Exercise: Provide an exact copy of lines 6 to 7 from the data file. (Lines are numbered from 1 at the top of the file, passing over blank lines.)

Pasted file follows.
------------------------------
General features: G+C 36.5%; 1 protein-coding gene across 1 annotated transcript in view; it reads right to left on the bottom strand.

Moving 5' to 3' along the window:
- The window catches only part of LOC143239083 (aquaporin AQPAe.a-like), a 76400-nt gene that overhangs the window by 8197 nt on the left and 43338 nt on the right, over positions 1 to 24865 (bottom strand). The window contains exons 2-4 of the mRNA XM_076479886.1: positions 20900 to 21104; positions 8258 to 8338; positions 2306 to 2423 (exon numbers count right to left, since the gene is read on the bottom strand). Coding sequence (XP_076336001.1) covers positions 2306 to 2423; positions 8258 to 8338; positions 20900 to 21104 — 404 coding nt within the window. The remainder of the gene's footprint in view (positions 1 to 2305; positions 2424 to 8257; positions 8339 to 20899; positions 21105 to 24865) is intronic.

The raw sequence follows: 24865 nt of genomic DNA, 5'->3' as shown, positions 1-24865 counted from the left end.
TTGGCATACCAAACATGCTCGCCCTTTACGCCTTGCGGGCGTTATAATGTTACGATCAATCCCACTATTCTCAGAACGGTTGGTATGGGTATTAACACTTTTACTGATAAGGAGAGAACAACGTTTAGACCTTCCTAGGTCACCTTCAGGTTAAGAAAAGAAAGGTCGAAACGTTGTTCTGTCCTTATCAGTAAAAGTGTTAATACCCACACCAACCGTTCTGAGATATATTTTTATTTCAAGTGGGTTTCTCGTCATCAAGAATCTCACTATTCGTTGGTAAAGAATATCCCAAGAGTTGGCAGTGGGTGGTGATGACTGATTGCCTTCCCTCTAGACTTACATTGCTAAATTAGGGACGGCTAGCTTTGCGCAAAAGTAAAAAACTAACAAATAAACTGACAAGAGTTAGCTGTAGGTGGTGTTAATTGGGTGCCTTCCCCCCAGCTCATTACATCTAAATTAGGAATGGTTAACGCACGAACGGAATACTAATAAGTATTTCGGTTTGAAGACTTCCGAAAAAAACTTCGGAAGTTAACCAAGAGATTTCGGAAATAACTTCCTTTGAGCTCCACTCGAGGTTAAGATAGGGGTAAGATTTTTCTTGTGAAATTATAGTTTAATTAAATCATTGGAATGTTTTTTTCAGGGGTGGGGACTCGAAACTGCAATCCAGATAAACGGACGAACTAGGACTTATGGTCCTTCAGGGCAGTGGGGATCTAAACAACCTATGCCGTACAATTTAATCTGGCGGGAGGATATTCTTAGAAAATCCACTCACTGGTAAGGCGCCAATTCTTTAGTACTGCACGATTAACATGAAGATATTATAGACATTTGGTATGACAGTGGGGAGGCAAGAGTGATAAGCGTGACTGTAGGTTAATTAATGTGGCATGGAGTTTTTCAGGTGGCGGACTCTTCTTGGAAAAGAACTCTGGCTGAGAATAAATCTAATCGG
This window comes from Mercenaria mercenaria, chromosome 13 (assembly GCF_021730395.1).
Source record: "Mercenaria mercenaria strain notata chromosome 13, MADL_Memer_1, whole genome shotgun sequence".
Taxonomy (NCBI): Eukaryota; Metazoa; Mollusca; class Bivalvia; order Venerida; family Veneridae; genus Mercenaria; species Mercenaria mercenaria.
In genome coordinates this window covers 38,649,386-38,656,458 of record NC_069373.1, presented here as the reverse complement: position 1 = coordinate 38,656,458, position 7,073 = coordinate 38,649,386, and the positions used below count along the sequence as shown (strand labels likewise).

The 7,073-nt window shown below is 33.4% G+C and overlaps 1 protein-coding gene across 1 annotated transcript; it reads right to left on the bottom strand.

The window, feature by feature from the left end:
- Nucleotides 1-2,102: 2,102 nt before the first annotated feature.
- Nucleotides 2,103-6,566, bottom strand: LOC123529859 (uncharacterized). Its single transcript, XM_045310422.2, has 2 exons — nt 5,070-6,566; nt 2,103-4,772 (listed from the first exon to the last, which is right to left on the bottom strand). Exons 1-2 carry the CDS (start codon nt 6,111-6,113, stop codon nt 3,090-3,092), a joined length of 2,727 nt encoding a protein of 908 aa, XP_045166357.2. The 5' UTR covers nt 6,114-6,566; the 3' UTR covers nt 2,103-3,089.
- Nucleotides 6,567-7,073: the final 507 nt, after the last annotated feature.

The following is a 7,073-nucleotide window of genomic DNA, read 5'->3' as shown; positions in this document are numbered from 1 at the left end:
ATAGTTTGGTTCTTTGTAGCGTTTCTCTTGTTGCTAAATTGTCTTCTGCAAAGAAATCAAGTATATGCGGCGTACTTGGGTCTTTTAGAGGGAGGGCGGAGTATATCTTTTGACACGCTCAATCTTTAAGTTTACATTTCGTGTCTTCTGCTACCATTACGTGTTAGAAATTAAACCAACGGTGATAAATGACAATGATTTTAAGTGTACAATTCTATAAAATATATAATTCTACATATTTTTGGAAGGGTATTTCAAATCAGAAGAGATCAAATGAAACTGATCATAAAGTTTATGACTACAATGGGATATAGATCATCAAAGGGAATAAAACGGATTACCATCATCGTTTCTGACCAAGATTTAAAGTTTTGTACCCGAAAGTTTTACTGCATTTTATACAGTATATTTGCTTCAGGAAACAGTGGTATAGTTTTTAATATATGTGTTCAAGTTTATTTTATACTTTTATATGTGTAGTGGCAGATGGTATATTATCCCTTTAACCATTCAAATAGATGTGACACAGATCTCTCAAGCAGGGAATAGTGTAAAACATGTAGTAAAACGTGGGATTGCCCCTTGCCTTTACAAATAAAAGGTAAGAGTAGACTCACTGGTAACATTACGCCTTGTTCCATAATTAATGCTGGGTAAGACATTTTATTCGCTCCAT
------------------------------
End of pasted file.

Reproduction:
This window comes from Mercenaria mercenaria, chromosome 13 (assembly GCF_021730395.1).
Source record: "Mercenaria mercenaria strain notata chromosome 13, MADL_Memer_1, whole genome shotgun sequence".